"In one sense all British subjects who are infants are wards of Court, because they are subject to that sort of

(1) In re Scanlan, Infants, L. R. 40 Ch. D. 200.

(3) See Simpson on Infants, p. 223,

et seq.

(3) Clayton v Clarke, 7 Jur. (N.S.)


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Infant how
made ward
of Court.



parental jurisdiction which is entrusted to the Court in this country, and which has been administered continually by the Courts of the Chancery Division. It may be exercised as it has been in many cases as In re Flynn (1) and In re Spence (2) whether they have property or not, although, of course, where the infant has no property it makes it extremely difficult to exercise the jurisdiction at all; but supposing a case to arise respecting the custody of the infant, it has been declared again and again, and especially in those two cases, that it is not the fact of their being properly under the control of the Court of Chancery which gives the jurisdiction. The jurisdiction exists from the fact that the infant is a British subject, and the Chancery Division has always exercised that parental jurisdiction over British subjects who are infants" (3).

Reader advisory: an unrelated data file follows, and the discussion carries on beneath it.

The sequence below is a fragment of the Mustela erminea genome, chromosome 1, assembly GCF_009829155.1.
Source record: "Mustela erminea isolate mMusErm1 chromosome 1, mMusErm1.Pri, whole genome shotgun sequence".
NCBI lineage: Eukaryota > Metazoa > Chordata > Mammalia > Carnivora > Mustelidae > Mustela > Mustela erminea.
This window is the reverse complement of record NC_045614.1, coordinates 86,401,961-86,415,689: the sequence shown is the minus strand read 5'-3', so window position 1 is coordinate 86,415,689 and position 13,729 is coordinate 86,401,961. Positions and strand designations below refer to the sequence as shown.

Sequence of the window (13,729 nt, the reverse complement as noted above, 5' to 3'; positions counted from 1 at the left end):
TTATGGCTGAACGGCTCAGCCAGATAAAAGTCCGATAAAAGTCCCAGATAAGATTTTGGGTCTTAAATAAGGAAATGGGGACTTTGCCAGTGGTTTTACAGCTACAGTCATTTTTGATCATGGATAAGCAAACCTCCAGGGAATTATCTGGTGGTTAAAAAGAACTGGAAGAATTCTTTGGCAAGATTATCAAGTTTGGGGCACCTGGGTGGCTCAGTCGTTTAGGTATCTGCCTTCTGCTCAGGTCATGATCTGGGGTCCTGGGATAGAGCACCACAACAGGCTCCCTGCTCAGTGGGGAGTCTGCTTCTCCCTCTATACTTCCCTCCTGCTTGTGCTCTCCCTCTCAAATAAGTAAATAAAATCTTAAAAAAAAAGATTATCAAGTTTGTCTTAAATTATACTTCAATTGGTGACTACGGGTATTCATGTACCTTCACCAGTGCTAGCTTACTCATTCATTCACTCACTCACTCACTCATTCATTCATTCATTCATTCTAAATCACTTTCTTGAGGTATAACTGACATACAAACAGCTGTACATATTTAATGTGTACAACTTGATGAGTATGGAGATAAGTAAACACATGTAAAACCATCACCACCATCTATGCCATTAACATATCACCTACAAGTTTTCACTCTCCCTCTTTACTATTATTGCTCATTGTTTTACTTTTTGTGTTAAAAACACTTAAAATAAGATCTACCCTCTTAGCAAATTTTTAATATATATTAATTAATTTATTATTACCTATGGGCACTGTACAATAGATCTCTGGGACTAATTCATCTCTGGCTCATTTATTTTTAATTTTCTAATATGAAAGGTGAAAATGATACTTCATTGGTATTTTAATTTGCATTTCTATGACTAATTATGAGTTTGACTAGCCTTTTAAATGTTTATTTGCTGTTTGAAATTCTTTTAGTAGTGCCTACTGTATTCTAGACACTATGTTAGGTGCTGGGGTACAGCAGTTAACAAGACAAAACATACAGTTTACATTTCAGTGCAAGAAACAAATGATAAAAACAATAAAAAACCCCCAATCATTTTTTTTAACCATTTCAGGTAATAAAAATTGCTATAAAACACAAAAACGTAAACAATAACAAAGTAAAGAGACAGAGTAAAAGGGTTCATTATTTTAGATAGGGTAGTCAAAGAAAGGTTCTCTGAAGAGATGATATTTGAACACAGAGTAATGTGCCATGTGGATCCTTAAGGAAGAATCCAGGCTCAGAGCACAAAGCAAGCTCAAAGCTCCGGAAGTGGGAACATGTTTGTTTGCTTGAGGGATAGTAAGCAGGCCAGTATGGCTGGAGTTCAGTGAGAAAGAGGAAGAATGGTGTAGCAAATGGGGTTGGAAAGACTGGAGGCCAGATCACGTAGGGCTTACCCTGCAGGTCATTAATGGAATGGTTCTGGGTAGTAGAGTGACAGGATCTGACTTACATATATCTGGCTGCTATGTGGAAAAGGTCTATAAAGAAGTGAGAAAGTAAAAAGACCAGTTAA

It has been held that an infant is made a ward of Court where an order for maintenance is made (4), or where a fund, belonging to the infant is paid into Court under the Trustee Relief Act (5), but not by the carrying over of a sum to the separate account of the infant in a suit to which the infant is not a party (6), nor by an order under the Divorce Act, s. 35 (7).

An Act was passed in the year 1855, known as the Infants' Settlement Marriage Settlement Act (8), which enables any infant, with the sanction of the Court of Chancery (now Chancery Division) to make a valid and binding settlement upon or in contemplation of his or her marriage. This power may be exercised by a male infant not under the age of twenty years, and by a female infant not under seventeen years. The settlement may be of all or any part of his or her property, or of property over which he or she has any power of appointment, unless it be expressly declared that it shall not be exercised by an infant; but it is provided that in case any appointment under a power of appointment, or any disentailing assurance, shall have been executed by any infant tenant in tail (9) under the Act, and such infant shall afterwards die under age, such appointment or disentailing assurance shall thereupon become absolutely void.